Then there is Liz Truss. She is a sweet girl, and a pretty face turneth away wrath. Yet there are limits. Her appointment to the Lord Chancellorship was an insult to nine hundred years of English legal history. Sources close to Miss Truss are now claiming that she was slow to defend the judiciary from press attacks because the No.10 hell-spads forbade her from upsetting the Daily Mail. If that is true, it is pathetic. Can anyone imagine Quintin Hailsham or James Mackay or Derry Irvine being told what to do by a special advisor? It is an amusing thought.
Liz Truss is only 41, and does not even look that. Perhaps she should have been given the chance to start again, as a parly sec: plenty of 41 year-olds would kill for that opportunity. Instead, she has been made Chief Secretary to the Treasury.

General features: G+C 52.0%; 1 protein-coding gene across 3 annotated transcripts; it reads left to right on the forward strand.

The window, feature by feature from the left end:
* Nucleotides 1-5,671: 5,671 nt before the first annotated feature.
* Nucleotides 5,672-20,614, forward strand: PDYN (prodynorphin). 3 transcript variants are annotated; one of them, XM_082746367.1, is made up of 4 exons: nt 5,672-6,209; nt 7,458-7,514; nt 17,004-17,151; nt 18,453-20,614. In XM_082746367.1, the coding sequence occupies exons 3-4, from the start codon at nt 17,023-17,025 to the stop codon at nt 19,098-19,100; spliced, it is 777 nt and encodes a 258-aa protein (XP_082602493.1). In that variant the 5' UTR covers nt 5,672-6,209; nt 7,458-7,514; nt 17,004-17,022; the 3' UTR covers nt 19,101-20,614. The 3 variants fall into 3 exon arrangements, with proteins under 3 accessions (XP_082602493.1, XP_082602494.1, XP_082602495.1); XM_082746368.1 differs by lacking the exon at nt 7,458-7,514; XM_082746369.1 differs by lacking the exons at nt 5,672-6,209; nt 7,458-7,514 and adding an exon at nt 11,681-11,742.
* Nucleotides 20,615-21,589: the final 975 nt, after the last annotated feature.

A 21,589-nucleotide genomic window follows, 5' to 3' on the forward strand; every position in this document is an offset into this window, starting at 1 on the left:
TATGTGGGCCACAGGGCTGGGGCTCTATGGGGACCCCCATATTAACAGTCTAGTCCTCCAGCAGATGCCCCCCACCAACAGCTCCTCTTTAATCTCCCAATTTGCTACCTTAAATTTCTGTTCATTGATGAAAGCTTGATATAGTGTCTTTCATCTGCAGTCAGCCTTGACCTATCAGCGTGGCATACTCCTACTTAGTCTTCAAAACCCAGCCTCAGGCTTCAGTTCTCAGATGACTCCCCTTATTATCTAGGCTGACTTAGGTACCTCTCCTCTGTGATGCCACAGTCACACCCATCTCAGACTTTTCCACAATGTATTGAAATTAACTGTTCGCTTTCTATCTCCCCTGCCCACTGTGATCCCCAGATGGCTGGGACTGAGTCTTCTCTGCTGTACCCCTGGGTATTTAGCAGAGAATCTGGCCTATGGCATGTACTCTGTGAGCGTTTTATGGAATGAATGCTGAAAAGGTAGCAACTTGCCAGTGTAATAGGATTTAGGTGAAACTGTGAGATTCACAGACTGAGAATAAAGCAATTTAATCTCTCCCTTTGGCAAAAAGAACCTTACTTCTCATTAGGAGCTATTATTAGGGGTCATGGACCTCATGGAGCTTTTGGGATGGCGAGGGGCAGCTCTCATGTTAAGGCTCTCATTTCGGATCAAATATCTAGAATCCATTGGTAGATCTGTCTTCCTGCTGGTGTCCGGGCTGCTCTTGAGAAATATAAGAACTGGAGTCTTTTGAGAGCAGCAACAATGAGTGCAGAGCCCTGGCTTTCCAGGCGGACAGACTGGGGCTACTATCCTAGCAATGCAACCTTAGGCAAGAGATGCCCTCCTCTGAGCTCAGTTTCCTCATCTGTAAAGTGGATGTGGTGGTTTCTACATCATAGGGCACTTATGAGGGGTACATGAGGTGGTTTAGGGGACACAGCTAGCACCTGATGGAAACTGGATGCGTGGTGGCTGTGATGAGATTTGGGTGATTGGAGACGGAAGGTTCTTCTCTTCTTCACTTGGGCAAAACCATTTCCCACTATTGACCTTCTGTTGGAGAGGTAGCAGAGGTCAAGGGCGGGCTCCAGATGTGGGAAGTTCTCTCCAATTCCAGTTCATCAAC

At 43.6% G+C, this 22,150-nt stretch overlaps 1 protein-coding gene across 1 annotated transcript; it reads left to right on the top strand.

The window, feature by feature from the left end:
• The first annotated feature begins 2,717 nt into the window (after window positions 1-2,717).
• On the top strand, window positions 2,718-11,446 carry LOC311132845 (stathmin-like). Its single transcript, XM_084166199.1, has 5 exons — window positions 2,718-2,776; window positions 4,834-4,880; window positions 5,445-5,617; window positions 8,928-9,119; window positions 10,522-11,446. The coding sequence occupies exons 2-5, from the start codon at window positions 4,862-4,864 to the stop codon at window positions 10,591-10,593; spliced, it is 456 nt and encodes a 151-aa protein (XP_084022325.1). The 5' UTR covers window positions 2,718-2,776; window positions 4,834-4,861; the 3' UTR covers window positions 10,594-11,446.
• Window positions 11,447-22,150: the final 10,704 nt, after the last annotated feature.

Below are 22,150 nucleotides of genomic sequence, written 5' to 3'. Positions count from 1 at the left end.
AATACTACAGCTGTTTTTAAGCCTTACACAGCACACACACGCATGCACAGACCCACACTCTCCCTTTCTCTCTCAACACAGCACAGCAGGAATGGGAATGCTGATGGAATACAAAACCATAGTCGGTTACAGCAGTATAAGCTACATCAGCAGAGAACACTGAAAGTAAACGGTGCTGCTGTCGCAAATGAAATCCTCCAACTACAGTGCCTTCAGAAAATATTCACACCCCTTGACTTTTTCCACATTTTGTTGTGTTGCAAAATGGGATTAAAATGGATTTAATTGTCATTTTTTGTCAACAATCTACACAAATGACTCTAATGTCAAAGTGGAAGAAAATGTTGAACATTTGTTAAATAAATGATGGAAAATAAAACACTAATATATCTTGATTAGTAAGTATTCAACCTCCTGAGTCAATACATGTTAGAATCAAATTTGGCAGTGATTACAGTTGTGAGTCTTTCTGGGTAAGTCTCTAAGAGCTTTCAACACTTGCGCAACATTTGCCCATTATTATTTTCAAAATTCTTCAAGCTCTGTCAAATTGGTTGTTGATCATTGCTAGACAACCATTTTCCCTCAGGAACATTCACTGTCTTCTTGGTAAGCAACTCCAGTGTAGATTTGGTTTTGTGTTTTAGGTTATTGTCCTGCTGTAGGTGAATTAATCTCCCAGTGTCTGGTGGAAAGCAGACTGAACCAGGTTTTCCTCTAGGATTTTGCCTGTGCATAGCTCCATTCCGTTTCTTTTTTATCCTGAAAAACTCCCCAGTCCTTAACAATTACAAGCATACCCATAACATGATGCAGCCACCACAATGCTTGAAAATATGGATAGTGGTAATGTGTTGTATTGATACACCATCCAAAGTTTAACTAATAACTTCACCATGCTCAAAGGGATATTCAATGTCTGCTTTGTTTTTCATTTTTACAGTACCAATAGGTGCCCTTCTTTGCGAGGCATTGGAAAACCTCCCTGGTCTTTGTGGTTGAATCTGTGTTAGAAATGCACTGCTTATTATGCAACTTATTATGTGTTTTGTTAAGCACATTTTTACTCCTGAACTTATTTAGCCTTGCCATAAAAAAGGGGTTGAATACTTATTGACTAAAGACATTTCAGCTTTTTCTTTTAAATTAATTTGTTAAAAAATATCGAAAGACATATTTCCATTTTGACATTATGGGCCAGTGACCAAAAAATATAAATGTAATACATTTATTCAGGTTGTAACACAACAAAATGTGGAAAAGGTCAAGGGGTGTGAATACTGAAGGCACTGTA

The Chief Secretaryship may rank low in the order of precedence, but it is a vitally important. Under the Chancellor, the holder is in charge of public spending: £800 billion pounds of it. There is a relentless work-load: meetings all day, papers all night. Again, there is a daunting need to command the detail. In 1979, Mrs Thatcher gave the job to John Biffen. A bright man and delightful company, John would have been the ideal fellow to discuss public spending over dinner at high table. In an office, having to turn theory into practice, he was hopeless. The then Chancellor, Geoffrey Howe, had to do John’s work as well his own. That helps to explain the Treasury’s difficulties between 1979 and early ’81, when Mr Biffen was moved. The modern Treasury can only work if it is pulled by two enormous locomotives.